Tessa Spanton SWA Artist, tutor, writer


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Wednesday, 22 May 2013

Mounting Silk for Framing

              Orchid and Lily Tulip silk paintings (c) Tessa Spanton 

Over the years I have tried lots of different methods for mounting silk for framing. I prefer to use a method which means that the silk could be removed later if necessary.

 Which methods have you tried and what worked best?

Mounting Small pieces

I sometimes use this method for small works. It works best for pieces of silk under about 10in or 25cm
Lay the silk onto a piece of mount board. Secure with small pieces of a good quality adhesive tape. eg Sekisui tape from Jacksons on Amazon click here Don't use ordinary sellotape or cheap masking tape. 
Start in the middle of one side. I have numbered the first 4 positions for taping. Then work out from each of these points gently stretching the silk till their are no wrinkles.

Wrap the silk around to the back of the mount card and tuck in the corners, secure in the same way with small pieces of tape or use a needle and thread to lace as described below.

Mounting larger pieces

This is the easiest way I have found. 
You will need
Mount card ph neutral or better still conservation grade mount board  for backing the silk painting and for making the mount from.  Antique white or ivory usually shows the colours off to their best.  Framers sometimes sell off cuts of mount board and even brightly coloured ones are usually white on the back.

Acid free double sided tape about 1/2-1in wide  click here for an example or even better get acid free conservation grade click here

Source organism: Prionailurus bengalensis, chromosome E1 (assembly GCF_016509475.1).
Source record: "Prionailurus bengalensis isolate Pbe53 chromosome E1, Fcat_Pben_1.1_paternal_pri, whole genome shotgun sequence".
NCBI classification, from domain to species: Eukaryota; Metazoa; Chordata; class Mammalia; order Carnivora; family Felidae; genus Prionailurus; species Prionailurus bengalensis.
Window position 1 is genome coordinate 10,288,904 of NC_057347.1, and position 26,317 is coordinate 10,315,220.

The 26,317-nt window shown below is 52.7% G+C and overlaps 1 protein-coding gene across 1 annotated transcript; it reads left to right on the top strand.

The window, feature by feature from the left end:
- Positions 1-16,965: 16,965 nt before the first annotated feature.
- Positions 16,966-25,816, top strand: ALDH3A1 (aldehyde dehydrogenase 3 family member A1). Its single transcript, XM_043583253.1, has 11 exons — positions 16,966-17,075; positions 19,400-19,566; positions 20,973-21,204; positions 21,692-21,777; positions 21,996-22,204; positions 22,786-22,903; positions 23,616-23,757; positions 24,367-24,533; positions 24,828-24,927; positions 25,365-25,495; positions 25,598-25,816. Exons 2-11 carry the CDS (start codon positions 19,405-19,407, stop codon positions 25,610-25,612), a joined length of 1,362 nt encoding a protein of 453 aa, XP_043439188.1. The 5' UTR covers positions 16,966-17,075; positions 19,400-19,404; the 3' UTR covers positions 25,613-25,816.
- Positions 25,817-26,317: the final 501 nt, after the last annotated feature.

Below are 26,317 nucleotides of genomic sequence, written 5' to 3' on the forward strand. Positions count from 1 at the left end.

fig 1 above  Silk stretched on a frame. The image comes within the central square. The rest is spare silk which will be under the picture mount. 
I once left so little border on a large painting which made it impossible to mount properly using any of these methods. I went to a framer who dry mounted  the entire image using  conservation grade materials. an expense I could have avoided with more border.

After you have fixed the work, re-damp it, stretch it back onto the frame and leave it to dry. The image would come up to within the central area.
If you have used iron fix paints and metallic gutta you can skip removing it from the frame to fix. Just turn the frame over and iron the work on the back.

Fig 2 above  For the backing cut a piece of mount board a little smaller than the inside measurement of the silk painting frame and stick double sided tape just inside each of the four edges. 

This can now be stuck to the back of your painting and the whole thing removed from the frame. Fold the spare silk round to the back of the board and fix with  more double sided tape. Fix the picture to the mount using double sided tape.
I wrote about this method for the Guild of Silk Painters Journal back in 2007. 

 Lacing the Back
I use this method occasionally, it works well but is time consuming.
 Stretch the silk over a piece of mount card, no double sided tape is needed so the picture can be brought to the edge of the backing and the spare silk turned to the back for stitching. 
Temporarily secure on the back with masking tape and tuck in the corner.

Start in the centre of one side securing a strong thread with several backstitches.  Take it   across to the opposite side, stitch through the silk then return to the other side again pulling the thread taut, repeat until you reach the corner. You will need to rethread your needle several times and tie the new thread in. When you reach the corner leave the thread loose.